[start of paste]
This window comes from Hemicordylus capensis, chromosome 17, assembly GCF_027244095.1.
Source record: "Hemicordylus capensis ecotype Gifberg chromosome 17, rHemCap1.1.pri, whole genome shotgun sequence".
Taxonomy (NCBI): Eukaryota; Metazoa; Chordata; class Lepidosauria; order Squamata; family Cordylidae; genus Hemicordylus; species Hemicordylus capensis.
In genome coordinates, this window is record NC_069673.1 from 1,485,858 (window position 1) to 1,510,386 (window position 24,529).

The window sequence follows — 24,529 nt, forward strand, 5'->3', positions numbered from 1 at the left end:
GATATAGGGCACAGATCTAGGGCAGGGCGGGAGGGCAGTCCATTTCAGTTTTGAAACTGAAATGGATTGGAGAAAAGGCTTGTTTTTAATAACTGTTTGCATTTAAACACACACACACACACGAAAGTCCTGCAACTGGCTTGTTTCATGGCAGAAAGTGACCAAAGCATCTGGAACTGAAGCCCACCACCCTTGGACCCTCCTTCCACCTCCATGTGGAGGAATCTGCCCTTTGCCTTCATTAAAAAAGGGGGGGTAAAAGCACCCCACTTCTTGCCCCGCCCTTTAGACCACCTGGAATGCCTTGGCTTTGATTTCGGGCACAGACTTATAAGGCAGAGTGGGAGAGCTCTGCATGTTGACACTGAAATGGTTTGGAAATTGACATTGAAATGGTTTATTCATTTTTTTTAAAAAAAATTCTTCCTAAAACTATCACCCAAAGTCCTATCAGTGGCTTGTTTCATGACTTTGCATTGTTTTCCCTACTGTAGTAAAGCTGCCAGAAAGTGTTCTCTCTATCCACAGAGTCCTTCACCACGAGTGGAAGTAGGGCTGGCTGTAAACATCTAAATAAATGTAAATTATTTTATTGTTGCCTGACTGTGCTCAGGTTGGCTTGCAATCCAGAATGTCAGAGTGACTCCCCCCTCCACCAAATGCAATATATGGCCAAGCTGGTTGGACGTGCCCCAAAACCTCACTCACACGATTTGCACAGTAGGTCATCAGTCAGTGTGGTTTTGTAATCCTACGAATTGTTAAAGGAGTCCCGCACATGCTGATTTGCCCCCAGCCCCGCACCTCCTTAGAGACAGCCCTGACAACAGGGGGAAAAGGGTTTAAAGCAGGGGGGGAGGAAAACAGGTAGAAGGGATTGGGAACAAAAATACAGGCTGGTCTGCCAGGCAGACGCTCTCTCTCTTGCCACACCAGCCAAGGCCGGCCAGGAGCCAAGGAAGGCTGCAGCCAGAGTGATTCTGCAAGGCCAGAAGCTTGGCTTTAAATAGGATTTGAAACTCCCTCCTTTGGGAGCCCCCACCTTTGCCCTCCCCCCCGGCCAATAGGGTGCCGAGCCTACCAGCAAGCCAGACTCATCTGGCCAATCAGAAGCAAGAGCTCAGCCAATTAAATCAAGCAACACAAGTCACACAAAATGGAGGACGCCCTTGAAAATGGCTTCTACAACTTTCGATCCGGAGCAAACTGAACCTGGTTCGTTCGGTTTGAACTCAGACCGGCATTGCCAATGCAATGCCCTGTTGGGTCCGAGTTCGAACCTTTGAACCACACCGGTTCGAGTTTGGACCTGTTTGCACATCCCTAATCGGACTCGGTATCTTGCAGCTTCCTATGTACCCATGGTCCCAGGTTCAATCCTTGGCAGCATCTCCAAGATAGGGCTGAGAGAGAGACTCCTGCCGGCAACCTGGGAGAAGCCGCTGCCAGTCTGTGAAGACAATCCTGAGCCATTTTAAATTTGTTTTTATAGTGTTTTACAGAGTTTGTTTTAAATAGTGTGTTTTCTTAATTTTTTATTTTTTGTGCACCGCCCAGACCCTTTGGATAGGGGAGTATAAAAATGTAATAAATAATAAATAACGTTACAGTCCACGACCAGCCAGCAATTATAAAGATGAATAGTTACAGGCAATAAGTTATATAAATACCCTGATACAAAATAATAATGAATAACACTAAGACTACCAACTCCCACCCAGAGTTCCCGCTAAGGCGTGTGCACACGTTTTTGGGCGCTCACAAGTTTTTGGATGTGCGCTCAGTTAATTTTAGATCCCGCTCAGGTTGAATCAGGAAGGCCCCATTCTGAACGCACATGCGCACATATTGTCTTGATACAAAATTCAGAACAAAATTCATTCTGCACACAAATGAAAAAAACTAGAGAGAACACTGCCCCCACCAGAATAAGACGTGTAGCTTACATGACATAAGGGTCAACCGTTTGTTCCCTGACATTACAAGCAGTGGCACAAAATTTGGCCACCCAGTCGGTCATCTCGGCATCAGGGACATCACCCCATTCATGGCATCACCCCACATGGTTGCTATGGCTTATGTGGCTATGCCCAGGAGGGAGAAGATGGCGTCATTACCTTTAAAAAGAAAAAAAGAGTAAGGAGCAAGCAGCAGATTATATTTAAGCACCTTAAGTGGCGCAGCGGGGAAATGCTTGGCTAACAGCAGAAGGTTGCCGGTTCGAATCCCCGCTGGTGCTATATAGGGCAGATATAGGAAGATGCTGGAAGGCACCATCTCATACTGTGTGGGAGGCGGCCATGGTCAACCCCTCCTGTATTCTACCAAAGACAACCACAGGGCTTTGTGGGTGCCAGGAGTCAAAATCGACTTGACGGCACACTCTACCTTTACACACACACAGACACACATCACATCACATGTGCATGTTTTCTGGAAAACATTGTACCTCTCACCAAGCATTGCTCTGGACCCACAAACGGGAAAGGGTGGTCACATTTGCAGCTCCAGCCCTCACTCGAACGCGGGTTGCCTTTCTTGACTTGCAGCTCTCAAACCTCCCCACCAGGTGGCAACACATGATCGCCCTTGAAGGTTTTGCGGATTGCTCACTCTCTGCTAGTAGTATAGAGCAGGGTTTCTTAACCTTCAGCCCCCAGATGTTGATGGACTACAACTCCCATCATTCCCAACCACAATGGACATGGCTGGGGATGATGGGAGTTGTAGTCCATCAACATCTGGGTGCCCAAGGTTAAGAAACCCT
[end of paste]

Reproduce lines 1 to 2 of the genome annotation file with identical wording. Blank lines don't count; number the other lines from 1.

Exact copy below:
This window comes from Hemicordylus capensis, chromosome 17, assembly GCF_027244095.1.
Source record: "Hemicordylus capensis ecotype Gifberg chromosome 17, rHemCap1.1.pri, whole genome shotgun sequence".